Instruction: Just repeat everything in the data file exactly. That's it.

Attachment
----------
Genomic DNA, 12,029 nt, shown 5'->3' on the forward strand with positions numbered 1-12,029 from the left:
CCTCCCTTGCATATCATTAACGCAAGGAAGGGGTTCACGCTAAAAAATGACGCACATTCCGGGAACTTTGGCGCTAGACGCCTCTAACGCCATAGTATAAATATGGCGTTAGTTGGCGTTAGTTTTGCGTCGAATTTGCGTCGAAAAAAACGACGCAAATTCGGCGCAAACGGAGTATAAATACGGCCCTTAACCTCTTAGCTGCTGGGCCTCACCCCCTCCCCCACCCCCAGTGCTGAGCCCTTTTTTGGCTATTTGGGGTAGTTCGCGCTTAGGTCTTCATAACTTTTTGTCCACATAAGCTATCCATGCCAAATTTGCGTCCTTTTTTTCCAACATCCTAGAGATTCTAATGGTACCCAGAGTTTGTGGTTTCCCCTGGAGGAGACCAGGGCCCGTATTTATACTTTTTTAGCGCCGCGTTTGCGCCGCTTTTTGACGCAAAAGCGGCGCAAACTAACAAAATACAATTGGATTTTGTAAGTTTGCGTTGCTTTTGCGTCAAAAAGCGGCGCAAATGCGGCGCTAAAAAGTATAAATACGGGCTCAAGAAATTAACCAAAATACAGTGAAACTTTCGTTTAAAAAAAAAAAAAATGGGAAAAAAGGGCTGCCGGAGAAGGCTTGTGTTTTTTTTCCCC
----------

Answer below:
Genomic DNA, 12,029 nt, shown 5'->3' on the forward strand with positions numbered 1-12,029 from the left:
CCTCCCTTGCATATCATTAACGCAAGGAAGGGGTTCACGCTAAAAAATGACGCACATTCCGGGAACTTTGGCGCTAGACGCCTCTAACGCCATAGTATAAATATGGCGTTAGTTGGCGTTAGTTTTGCGTCGAATTTGCGTCGAAAAAAACGACGCAAATTCGGCGCAAACGGAGTATAAATACGGCCCTTAACCTCTTAGCTGCTGGGCCTCACCCCCTCCCCCACCCCCAGTGCTGAGCCCTTTTTTGGCTATTTGGGGTAGTTCGCGCTTAGGTCTTCATAACTTTTTGTCCACATAAGCTATCCATGCCAAATTTGCGTCCTTTTTTTCCAACATCCTAGAGATTCTAATGGTACCCAGAGTTTGTGGTTTCCCCTGGAGGAGACCAGGGCCCGTATTTATACTTTTTTAGCGCCGCGTTTGCGCCGCTTTTTGACGCAAAAGCGGCGCAAACTAACAAAATACAATTGGATTTTGTAAGTTTGCGTTGCTTTTGCGTCAAAAAGCGGCGCAAATGCGGCGCTAAAAAGTATAAATACGGGCTCAAGAAATTAACCAAAATACAGTGAAACTTTCGTTTAAAAAAAAAAAAAATGGGAAAAAAGGGCTGCCGGAGAAGGCTTGTGTTTTTTTTCCCC